Cause Index

Wildlife Warriors Afrika

A 25,000 km journey to understand what the future holds for the ‘King of the jungle’
We have lost more then 90% of the lion population in the last 20 years. It is estimated
that there are fewer lions left in the wild than rhinos.
‘Where the Lion Walked’ is a book written in 1991 by well-known conservationist Gareth
Patterson. Gareth went on a life-changing expedition to explore the future of the lion
and the shrinking African wilderness. His journey took him through the rapidly changing
continent of Africa – particularly the Southern and Eastern regions.
During his journey Gareth spent time with the infamous George Adamson, British wildlife
conservationist and author. George and his wife, Joy, are best known through the
movie Born Free and best-selling book with the same title, which is based on the true
story of an orphaned lioness cub they had raised and remarkably were able to
successfully reintroduced back into the wild.
Wildlife Warriors AfriKa believes retracing the steps walked by Gareth some 30 years
ago will gain information vital to the future of the world’s lion population – comparing
the then and the now. The journey will take WWA through 8 African countries - South
Africa, Zimbabwe, Botswana, Namibia, Zambia, Malawi, Tanzania and finally ending in
Gareth’s conviction regarding the value of the wilderness and his findings of how
vulnerable this incredible species had become to man’s depredations will be key to the
research on this journey.
Census information gathered will include numbers in populations, gender splits, and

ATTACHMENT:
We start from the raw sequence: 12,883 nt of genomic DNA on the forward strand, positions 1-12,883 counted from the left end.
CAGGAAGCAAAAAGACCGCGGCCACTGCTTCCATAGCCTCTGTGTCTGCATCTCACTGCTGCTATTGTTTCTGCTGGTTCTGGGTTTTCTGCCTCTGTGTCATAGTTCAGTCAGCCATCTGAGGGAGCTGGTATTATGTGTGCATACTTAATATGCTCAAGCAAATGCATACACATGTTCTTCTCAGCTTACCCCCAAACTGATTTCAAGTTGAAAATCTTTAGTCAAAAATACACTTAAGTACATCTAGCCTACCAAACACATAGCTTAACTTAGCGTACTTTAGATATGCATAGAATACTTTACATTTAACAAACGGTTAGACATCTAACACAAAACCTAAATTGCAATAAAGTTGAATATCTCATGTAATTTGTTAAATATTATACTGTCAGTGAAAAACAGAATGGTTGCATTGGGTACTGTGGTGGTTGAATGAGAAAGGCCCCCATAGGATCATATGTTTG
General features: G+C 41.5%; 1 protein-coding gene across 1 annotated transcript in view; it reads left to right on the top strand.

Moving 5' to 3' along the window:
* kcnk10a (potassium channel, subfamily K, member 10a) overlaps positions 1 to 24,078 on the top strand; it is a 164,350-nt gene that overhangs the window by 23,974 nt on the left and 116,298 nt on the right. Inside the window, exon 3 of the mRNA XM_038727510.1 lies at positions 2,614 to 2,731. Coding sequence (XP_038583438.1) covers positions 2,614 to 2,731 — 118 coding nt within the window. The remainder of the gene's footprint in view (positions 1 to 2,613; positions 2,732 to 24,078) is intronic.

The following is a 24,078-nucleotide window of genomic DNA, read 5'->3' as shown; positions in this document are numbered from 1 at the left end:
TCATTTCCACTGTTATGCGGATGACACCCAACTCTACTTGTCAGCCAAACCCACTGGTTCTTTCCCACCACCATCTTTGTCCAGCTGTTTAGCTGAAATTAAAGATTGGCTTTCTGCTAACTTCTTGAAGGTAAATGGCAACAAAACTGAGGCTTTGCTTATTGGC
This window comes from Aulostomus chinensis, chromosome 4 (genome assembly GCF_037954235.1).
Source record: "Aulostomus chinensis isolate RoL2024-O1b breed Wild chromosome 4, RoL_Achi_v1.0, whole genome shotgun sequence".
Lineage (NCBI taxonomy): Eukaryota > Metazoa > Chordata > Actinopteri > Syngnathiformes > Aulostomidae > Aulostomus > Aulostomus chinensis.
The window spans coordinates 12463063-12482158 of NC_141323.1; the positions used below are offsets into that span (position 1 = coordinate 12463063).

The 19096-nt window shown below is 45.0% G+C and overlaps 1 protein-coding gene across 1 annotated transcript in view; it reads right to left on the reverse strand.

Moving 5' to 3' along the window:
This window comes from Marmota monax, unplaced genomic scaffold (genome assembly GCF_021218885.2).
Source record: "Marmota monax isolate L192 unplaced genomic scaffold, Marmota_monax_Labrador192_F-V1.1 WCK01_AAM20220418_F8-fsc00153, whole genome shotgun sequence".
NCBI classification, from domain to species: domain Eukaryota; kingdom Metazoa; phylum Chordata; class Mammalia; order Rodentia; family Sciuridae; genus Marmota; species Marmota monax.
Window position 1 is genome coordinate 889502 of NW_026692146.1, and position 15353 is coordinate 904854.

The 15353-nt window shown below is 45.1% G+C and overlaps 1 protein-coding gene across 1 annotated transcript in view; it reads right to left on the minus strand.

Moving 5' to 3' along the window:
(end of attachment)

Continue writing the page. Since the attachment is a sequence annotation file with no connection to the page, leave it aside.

pride distribution particularly in key locations.
Research will include data and statistics gathered from on-location conservationists
encountered during the expedition and importantly discussions and stories shared in the
local communities.
The future of our lion is hanging in the balance. South Africa, shockingly considered a
top destination for trophy hunting of captive-bred lions, is the world’s largest legal
exporter of lion bones and skeletons, with currently around 6,000 to 8,000 lions held in
captivity in more than 200 breeding facilities across the country.
In 2017, the South African government approved an export quota of 800 lion skeletons
from captive-bred lions, nearly 98% of which went to Laos and Vietnam. In July 2018
this figure was alarmingly increased to an export quota of 1500 skeletons.
The false belief that restricting the ongoing demand for lion bones means that those
seeking bones will simply find alternative sources, through illegal access to stockpiles, or
by poaching both wild and captive lions has remarkably been proven inaccurate. From
past experience, and South Africa’s tumultuous history with poaching, namely of rhino,
we know that illegal supply chains are extremely difficult to curb and that the
legalization to trade in rhino horn has far from decreased the number of rhino poaching
incidences in 2018.